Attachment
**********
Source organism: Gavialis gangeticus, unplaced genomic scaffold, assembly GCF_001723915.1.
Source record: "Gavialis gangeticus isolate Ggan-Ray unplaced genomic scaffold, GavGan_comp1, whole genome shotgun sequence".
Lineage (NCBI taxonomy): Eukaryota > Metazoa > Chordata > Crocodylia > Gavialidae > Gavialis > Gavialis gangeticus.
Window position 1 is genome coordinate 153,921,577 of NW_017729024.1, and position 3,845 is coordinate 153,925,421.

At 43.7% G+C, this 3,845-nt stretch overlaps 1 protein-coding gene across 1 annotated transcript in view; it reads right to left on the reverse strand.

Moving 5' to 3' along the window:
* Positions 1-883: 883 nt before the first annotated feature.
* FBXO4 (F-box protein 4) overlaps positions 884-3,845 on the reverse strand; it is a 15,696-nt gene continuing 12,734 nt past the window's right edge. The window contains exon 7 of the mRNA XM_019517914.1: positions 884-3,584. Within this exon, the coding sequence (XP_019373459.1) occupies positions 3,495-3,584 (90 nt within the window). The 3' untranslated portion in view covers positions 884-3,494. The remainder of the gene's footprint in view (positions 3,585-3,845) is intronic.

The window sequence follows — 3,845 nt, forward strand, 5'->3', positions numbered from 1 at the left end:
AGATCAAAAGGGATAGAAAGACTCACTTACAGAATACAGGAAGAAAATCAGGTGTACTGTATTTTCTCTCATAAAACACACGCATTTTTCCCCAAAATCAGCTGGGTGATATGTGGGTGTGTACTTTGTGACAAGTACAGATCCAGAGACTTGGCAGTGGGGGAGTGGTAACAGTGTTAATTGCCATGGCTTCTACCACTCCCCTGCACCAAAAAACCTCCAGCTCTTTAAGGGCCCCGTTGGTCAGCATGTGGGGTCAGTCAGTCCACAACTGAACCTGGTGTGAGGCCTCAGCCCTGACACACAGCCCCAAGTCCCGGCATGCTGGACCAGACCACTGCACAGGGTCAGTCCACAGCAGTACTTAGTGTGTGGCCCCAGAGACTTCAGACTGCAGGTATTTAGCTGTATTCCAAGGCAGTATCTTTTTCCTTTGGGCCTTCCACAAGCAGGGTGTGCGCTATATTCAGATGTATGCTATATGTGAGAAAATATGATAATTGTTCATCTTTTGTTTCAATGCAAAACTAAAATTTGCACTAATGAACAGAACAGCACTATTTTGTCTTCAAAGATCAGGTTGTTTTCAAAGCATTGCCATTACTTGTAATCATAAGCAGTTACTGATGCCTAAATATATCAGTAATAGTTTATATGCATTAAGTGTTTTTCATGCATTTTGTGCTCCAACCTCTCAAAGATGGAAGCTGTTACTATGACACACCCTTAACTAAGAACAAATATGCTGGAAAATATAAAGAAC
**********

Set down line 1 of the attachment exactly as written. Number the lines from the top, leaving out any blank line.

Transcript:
Source organism: Gavialis gangeticus, unplaced genomic scaffold, assembly GCF_001723915.1.